So, pitches are done, cookies are crumbled and it’s time to head back to the boardroom.

Unsurprisingly, Melody turns on Zoe. Zoe then defends herself with all the sonorous quality of a dalek-oboe hybrid. Somehow, despite the pioneering use of biscuit porn fantasy sketches, BisMix didn’t manage to get a single order from any of the three retailers.

And what of Venture? Well, like the woman for whom Troy fell, Helen managed to pull one out of the bag yet again with an order for 800,00 units. That’s one packet of biscuits for every person arrested for marijuana possession in the US every year. Hey, I bet some of those guys would like to remove the restrictions of time with a biscuit too.

So, it’s off to a country hotel for the winners and back to the Bridge Café for the losers. The Bridge Café is presumably named after the nearby bridge over the River Styx, leading directly in to the underworld. Sadly, none of the Bridge Café waitresses offer the Logicians a lovely BixMix to go with their polystyrene cups of coffee. Shame.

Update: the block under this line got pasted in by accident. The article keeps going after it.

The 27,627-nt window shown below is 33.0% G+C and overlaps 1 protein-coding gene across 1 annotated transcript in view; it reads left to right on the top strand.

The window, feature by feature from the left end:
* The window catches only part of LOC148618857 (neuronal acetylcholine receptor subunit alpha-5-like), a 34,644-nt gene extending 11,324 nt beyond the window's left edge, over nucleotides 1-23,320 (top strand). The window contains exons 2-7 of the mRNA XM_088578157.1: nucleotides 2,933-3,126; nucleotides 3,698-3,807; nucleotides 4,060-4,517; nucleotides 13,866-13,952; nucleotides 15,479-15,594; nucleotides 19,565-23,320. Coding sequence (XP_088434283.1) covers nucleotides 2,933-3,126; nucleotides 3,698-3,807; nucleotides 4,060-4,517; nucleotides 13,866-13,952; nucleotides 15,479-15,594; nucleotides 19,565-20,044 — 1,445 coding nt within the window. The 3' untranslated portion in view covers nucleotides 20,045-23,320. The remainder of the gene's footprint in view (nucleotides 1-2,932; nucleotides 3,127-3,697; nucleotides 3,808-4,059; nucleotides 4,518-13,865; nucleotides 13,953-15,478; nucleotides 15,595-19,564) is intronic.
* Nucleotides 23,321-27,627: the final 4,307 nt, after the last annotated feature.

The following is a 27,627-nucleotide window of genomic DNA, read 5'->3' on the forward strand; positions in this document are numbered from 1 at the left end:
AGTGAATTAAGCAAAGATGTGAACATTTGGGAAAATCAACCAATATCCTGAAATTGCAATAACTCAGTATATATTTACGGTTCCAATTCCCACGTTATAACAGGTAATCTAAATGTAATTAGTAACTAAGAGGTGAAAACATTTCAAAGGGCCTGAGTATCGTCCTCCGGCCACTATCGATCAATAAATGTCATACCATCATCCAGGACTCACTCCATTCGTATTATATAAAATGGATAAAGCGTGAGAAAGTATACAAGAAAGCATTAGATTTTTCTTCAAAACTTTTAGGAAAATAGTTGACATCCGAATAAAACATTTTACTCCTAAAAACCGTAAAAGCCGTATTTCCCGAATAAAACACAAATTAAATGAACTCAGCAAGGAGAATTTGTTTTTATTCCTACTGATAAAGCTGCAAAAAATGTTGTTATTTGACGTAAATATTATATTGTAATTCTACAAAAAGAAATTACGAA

Once back in the boardroom of doom, Logic falls apart like a rich tea in a tumble drier. In a hopeless attempt to salvage her disastrous semi-biscuit, Zoe explains that the snap and share selling point was used to appeal to women. Oh yes, snap and share: that’ll appeal to women, the catty shameless bitches.

Attention is then turned on Tom for not recognising a luxury biscuit when he’s not told about one. “That’s not my problem. You don’t know the price of biscuits,” spits Zoe, halfway through a ferocious double-chin sulk. You don’t know the price of biscuits: The very words that ushered in my parents’ divorce.

So, who is for the chop? Is it spam-faced Tom? Mardy Melody? Alas not; Lord Sugarse decides to fire buzzsaw Zoe. Fired for failing to turn up at the factory, eh? It’s good that she’s starting early.